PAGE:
Once, on a visit to Ouano wharf, we were able to ask the in-charge of the ship her state. He told us third Asia Japan was sold by Trans-Asia Shipping Line to Key West Shipping Line Corporation which were operators of tugboats and partner then in the West Ocean Lines & Transport Incorporated operating container ships. We saw some works being done and the in-charge told us the ship will be used for a Cebu-Zamboanga run. That was intriguing as she was a former Cebu-Zamboanga ship and neither Key West Shipping Line Corporation nor West Ocean Lines & Transport Incorporated have operated ferries before. I am not even sure if they were holders of a franchise (CPC) in that route but in case it will be a welcome development since there was just one ferry left in the Cebu-Zamboanga route, the Zamboanga Ferry of George & Peter Lines and she was already very slow then.

Soon the little works we observed in Ouano wharf stopped and the next thing we knew was she was already in Nagasaka Shipyard in the shipyard row of Cebu in Tayud by the Cansaga Bay and bridge. We thought then further works will done there especially since the in-charge in Ouano admitted to us that the third Asia Japan doesn’t have strong engines anymore. Then me and a fellow ship spotter were able to board the ship and meet her new officer-in-charge, Engr. Rey Bobiles, the naval architect of Sta. Clara Shipping Corporation, a Bicol shipping company. It was a surprise and a further intrigue!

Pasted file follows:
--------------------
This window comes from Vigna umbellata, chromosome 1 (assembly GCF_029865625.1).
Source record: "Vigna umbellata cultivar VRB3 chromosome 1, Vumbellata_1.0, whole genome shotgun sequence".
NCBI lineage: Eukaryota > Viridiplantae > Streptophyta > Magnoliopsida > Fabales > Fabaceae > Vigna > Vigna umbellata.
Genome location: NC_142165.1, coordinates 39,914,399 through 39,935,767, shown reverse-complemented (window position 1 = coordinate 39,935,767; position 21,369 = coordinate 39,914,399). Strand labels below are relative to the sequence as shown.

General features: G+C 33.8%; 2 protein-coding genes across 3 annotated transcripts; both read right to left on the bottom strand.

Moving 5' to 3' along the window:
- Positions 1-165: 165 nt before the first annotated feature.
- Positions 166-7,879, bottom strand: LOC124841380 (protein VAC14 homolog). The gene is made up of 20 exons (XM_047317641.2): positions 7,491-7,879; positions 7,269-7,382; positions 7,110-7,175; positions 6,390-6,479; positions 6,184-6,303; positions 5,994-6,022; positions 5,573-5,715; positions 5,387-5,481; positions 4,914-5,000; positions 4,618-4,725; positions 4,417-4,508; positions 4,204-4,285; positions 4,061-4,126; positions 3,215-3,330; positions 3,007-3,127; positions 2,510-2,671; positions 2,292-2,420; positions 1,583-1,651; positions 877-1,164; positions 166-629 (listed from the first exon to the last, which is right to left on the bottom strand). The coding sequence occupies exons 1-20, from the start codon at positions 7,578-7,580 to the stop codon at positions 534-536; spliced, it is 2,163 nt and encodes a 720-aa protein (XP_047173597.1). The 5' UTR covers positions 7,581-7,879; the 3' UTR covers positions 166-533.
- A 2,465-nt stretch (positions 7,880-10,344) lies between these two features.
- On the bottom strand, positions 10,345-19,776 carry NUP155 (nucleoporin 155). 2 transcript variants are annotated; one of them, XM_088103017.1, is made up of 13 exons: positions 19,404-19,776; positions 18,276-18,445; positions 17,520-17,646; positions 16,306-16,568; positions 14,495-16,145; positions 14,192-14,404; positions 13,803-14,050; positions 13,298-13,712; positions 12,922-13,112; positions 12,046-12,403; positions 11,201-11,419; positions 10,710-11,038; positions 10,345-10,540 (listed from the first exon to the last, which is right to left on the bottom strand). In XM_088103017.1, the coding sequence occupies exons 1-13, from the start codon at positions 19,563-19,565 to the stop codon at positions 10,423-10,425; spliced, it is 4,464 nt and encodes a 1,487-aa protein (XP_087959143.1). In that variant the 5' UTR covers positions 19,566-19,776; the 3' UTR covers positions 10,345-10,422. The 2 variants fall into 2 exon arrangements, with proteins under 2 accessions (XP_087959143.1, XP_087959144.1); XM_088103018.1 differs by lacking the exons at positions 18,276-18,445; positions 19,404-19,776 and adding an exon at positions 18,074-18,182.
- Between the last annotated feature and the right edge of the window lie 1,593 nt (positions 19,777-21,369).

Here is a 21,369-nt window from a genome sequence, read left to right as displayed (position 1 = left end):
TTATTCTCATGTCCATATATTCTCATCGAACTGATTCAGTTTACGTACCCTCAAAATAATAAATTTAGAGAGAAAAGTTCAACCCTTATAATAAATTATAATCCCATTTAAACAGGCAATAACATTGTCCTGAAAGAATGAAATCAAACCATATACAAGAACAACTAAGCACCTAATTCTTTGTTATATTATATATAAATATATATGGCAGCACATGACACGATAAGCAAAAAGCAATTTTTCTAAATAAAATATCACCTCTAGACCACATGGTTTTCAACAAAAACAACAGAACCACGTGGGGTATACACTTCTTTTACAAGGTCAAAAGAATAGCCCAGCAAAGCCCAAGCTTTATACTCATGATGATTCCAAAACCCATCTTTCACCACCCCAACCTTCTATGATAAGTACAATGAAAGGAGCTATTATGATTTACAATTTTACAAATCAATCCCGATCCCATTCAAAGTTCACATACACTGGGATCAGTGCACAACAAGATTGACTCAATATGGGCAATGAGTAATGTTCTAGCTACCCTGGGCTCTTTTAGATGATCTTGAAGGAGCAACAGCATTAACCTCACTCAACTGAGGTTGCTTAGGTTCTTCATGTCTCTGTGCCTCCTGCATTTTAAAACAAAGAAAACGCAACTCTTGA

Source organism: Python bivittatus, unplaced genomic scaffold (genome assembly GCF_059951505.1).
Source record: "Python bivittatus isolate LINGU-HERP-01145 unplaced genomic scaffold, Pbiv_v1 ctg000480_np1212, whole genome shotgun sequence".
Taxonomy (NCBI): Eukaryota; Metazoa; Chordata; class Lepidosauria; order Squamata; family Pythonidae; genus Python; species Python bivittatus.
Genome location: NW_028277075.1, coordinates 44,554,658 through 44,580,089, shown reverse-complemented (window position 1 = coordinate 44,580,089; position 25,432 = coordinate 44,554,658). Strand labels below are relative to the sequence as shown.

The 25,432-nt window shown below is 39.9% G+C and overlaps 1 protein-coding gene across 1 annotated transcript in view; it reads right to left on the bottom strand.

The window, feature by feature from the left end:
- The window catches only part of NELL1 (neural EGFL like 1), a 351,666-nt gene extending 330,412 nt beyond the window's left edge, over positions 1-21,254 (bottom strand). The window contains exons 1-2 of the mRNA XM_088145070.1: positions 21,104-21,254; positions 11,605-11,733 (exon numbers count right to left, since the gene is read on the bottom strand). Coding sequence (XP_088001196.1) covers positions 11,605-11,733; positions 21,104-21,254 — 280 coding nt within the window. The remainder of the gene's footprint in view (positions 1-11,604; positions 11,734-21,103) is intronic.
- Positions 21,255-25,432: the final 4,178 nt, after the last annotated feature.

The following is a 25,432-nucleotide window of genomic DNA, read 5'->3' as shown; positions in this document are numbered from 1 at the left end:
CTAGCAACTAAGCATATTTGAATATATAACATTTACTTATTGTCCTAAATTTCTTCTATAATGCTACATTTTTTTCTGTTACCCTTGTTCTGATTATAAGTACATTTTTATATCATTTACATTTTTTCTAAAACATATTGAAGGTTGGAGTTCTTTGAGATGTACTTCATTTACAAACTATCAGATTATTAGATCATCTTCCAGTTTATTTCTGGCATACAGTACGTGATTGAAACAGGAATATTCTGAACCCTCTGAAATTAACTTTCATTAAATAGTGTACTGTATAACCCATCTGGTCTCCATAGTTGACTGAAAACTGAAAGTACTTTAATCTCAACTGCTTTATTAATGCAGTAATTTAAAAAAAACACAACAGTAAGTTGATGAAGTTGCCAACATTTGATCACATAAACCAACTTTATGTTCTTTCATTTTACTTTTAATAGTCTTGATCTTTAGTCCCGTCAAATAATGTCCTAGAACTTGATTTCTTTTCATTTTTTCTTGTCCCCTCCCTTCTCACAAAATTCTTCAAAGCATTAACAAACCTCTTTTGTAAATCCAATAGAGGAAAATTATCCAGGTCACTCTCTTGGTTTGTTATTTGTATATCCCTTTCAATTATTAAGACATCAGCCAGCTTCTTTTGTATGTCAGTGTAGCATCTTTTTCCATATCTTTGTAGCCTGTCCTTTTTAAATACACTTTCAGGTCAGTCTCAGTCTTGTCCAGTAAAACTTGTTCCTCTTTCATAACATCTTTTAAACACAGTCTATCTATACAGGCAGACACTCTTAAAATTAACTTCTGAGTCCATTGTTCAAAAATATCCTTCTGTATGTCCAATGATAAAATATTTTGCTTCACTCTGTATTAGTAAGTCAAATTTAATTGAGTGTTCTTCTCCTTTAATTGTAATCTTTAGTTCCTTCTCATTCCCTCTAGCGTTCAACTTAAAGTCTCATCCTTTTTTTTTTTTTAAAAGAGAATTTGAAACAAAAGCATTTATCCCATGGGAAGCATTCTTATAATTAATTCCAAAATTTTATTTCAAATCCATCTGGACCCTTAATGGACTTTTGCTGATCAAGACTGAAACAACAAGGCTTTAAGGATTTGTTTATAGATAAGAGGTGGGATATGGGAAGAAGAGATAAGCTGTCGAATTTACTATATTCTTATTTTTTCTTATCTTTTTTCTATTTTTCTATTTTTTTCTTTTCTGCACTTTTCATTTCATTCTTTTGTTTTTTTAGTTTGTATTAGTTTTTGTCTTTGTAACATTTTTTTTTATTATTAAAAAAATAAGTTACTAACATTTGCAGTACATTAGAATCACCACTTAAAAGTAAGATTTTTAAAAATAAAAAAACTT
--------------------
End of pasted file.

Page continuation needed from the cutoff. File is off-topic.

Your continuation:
Yes, the third Asia Japan was renamed into Strong Heart 1, a show she was really transferred to the Key West Shipping Line Corporation as all the names of the vessels of the company starts with “Strong” like Strong Will, Strong Devotion, Strong Desire, Strong Dignity, Strong Bliss, etc. No, she will no longer be sailing for Zamboanga as she has already been sold to Sta. Clara Shipping Corporation and will become a Bicol ferry. It turned out that Trans-Asia Shipping Line sold her to Key West Shipping Line Corporation to settle fuel debts dacion en pago. I suddenly realized the connection. Trans-Asia Shipping Line was also intending to sell Trans-Asia 3 because “she consumes too much fuel”. It seemed believable at first glance because she has 2 x 4,500 horsepower engines. Then an investigation with the proper authorities commenced and it turned out Trans-Asia Shipping Line was simply a victim of a fuel scam as in fuel pilferage, a scourge of our local transport fleet. It happens even in the tankers, in the fishing fleets, in land tankers and in trucks.